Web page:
To Right the Wrongs by Sheryl Scarborough
Genre: Mystery/Thriller/Young Adult
Series: Erin Blake #2
Publisher: Tor Teen (February 27, 2018)
Author Information: Website | Twitter
Length: 320 pages
My Rating: 3 stars
If you like quick reading murder mysteries, To Right the Wrongs is a great book to pick up and enjoy on a nice rainy day. The title character, Erin Blake, is a smart, modern day detective who has a habit of getting mixed up in CSI-like cold cases. Her friends, Lysa and Spam, always along for the ride, as these precocious teens find a lot more to occupy their time than keeping a streak alive on social media.
Picking up shortly after the events of the first book (To Catch a Killer), Erin is trying to readjust to life after she gained local fame last time out. Not only did she catching the killer of her mother and teacher, but she brought loads of attention to herself when all she has ever wanted to do was blend in. Sure, there were some good things that had come out of everything like her new boyfriend Journey actually noticing her, but other than that she wishes she could just flip a switch and finish the last few weeks of her sophomore year of high school like nothing out-of-the-ordinary has happened.
Things aren’t that simple for Erin though. While she tries to focus on her summer forensic class, mysteries keep coming her way. From a new principal who is seriously crazy to Spam’s boyfriend acting strange to the girls’ digging up information to help Journey build a case to get his dad out of prison, Erin and her friends find themselves drawn into one dramatic twist after another.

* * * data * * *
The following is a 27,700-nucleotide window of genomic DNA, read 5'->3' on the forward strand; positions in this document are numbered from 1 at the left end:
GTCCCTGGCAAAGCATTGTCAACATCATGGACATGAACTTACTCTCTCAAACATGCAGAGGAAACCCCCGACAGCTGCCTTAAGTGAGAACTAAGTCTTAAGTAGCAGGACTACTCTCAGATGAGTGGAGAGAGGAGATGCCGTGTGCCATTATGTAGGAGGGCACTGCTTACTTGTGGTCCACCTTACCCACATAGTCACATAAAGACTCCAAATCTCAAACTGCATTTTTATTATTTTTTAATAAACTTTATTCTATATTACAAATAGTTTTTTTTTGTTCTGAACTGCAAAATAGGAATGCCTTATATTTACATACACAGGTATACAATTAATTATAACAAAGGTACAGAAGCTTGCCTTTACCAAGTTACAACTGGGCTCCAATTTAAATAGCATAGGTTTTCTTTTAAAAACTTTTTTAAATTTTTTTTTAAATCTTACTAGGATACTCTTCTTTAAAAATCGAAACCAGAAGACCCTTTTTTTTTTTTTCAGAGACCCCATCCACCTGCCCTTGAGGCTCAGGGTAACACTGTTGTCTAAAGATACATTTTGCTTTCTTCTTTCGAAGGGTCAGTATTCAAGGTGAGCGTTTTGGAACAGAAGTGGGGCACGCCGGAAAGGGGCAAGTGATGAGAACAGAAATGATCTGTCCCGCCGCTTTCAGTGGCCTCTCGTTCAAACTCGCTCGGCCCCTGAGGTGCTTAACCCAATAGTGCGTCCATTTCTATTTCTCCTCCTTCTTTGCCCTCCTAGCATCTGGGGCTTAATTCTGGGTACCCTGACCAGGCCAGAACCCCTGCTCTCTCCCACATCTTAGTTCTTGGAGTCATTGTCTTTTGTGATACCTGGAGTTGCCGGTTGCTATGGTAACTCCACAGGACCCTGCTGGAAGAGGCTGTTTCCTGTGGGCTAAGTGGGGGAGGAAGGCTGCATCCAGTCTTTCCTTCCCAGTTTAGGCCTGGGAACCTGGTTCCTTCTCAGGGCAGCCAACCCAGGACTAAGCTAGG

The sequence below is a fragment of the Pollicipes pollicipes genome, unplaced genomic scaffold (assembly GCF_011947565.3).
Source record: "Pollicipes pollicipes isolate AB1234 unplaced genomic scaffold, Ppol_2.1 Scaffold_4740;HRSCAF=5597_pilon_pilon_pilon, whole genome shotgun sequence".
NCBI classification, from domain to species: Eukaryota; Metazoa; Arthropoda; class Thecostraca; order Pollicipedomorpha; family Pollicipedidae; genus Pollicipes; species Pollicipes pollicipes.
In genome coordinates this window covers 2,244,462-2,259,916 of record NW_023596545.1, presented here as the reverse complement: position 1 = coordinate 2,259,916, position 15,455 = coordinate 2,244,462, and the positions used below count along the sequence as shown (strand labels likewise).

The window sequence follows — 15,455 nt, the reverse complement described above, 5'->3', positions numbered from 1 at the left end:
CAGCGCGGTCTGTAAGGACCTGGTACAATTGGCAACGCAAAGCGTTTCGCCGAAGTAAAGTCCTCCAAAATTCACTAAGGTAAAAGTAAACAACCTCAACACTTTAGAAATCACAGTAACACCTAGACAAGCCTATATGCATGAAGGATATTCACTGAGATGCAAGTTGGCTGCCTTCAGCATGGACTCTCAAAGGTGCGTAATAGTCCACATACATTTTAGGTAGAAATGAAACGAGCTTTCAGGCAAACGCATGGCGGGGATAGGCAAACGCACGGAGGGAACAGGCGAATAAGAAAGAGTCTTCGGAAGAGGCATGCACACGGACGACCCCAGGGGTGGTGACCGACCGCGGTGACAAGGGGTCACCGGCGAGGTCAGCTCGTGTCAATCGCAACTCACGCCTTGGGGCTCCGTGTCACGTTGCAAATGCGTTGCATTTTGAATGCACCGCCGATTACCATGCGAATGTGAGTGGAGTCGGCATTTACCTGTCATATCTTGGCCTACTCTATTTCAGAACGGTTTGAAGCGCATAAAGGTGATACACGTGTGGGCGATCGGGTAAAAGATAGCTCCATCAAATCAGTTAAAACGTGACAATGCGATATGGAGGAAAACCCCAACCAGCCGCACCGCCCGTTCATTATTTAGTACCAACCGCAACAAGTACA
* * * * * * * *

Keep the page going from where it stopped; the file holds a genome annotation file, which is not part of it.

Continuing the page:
Going into this read, all I was seeking was a fun murder mystery. The fact that the characters here were all young adults in high school gave me a bit of a pause, since I’m not in that age category anymore, but Sheryl Scarborough’s writing made me feel right at home among these teens, able to thoroughly enjoy the sleuthing and snooping. Plus, this is a fast-paced, quick narrative, one any avid reader will find easy to get sucked into.
The element I enjoy most about the book was the camaraderie between the characters. Erin, Lysa, and Spam are good friends, and it shows. They play off one another well, work great together, and find time to laugh, act like the teens they are. Sure, there are moments when the YA quotient gets a bit too high, but it always comes back down, as the detective business shifts to the forefront of the story.
My main criticism of the story would be Journey. Now, I didn’t read book one, so maybe he had more of an impact there, but here he seems a fairly throwaway character. Yes, his mission to clear his dad is what drives a lot of the narrative, but mostly he shows up in the story to alternate between making Erin feel uncomfortable (as shown by her constant blushing or giggling when he is around) or annoying the hell out of her. Like I said, this guy seemed really underappreciated.
Overall, To Right the Wrongs was a fun, fast-paced novel which did a great job mixing adventure with mystery and with teen friendship. I won’t go so far as to say it is the best YA mystery I’ve ever read, but it was really enjoyable and surprised me by how easy it was to slip into even though I hadn’t read book one of the series.
I received this book from the publisher in exchange for a fair and honest review. I’d like to thank them for allowing me to receive this review copy and inform everyone that the review you have read is my opinion alone.
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